More peafowl

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Though I didn’t mention this in my previous post about Little Pea (mainly because I didn’t really believe anything would come out of it), on the occasion we found him (or her), we also came across an unattended nest. Since it was dark, and the eggs were cold, I didn’t think they were viable, but a quick candling with our phone flashlight revealed chicks in advanced stages of development, and some feeble movement. After a brief inner struggle,  we decided to take them home and place them in the incubator.

To my surprise, the eggs continued to develop, and yesterday all five of them hatched – even one which had a hairline crack that I repaired with nail polish. The peachicks are now in a brooder hastily made out of an old cardboard box and a heating lamp.

So, all in all, we now have six young peafowl on our hands. When the babies grow up a bit, we hope to be able to move them together with Little Pea.

We don’t know yet where we are going with this unexpected adventure, but we sure are excited about it!

Little Pea

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A few days ago, we visited a beautiful campus which is one of our favorite spots; there are many magnificent peacocks roaming wild across the lawns, and as this is chick season, we were able to see adorable little peas trailing after their mothers.

At twilight, just as the peacocks were flying up trees to roost, this little one fell off and was nearly eaten by a stray cat at once. We saved it and, as it was in shock, decided to bring it home.

We have never raised peafowl before, but we were prepared for a flighty bird; Little Pea, however, wasn’t eating and looked distressed. We thought a companion might help; we had some chicks which could possibly do, but they were considerably smaller than Pea, so we had our misgivings. Still, we decided to give it a try, and almost as soon as we introduced two chicks to its cage, Little Pea became more relaxed and started eating. I’m gradually winning him over by feeding him treats, such as hard-boiled eggs and grapes, out of my hand.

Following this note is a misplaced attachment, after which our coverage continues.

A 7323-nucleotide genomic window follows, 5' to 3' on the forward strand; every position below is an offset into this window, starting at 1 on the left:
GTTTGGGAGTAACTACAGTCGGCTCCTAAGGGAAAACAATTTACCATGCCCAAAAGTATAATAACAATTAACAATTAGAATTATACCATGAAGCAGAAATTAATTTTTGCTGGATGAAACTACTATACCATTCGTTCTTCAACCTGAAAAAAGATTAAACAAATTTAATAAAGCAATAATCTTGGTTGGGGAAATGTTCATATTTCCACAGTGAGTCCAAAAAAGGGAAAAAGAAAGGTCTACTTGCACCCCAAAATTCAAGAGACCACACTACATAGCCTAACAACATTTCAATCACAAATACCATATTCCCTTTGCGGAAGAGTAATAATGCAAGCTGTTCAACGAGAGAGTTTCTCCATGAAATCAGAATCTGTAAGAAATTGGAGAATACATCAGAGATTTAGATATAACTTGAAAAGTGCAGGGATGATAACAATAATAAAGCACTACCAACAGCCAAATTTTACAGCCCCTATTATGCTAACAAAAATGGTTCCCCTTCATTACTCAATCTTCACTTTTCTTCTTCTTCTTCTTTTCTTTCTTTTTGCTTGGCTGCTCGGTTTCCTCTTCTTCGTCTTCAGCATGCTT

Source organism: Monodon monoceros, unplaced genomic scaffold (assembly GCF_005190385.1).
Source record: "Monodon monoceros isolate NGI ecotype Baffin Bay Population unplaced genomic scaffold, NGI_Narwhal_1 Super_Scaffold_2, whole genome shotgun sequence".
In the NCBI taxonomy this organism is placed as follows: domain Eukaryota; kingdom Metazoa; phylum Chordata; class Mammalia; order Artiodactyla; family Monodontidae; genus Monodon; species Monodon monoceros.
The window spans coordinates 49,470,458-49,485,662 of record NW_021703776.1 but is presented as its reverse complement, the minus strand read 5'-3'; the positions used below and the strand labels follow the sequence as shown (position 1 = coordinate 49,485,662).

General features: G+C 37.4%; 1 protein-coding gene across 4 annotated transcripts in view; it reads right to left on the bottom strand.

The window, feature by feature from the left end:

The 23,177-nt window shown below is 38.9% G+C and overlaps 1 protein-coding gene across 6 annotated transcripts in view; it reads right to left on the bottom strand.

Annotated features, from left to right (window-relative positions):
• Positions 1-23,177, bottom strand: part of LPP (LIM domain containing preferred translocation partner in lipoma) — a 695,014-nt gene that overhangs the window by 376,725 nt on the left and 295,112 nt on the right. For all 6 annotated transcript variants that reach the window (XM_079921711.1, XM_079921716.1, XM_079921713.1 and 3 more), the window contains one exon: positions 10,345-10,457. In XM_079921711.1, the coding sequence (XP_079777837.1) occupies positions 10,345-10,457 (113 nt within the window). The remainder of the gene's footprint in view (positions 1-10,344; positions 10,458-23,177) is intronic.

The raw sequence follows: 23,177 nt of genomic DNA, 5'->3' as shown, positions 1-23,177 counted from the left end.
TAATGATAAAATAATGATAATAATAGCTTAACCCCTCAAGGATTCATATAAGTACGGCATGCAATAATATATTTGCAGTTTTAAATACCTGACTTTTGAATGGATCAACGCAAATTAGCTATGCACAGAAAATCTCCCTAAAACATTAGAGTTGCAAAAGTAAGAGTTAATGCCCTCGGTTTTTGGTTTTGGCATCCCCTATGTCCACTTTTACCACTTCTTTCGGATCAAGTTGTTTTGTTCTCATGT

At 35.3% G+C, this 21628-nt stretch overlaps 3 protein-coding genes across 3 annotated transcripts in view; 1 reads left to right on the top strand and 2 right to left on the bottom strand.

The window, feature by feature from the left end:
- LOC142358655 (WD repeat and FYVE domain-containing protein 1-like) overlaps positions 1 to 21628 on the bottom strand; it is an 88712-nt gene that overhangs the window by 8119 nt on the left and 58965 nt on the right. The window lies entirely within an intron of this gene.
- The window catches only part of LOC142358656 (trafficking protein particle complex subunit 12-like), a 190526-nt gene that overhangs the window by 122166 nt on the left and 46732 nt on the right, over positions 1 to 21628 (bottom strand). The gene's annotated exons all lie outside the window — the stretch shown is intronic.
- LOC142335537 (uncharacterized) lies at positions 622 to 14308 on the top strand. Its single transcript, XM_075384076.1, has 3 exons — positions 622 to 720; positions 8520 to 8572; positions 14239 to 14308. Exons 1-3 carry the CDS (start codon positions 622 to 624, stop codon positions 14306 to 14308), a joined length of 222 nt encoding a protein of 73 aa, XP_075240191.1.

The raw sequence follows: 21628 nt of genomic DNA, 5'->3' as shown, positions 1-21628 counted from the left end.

Little Pea is very quiet around us, but vocalizes around his little companions. It sounds like a soft whistle.

Oh, and we have no idea whether this is a boy or a girl. If anyone can tell from the picture, please drop me a line!

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New addition to our poultry yard

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My husband found this lone guinea languishing in a tiny little cage in a pet store and decided to rescue it and bring it home. I was never particularly interested in guineas and don’t know much about them (can’t even tell for sure if the one we have is a male or a female), but I was taken with this bird’s quirky appearance and how easygoing it is around the chickens – to be honest I expected something like a blood feud in the coop, but to my surprise the guinea fitted right in, eating and drinking with the flock and squeezing in between the chickens when the time comes to roost for the night.

Now I’m hooked and would like to get a couple more of these funny birds as soon as we have the chance. As a bonus, I found out that guineas are actually kosher and there is a tradition of eating them in some Jewish communities (we don’t bother raising birds for meat, but we might eat the eggs).

The only downside is the racket it tends to make, but on the other hand it helped us spot a sneaky fox a couple of days ago! Luckily, we don’t have neighbors near enough to be bothered.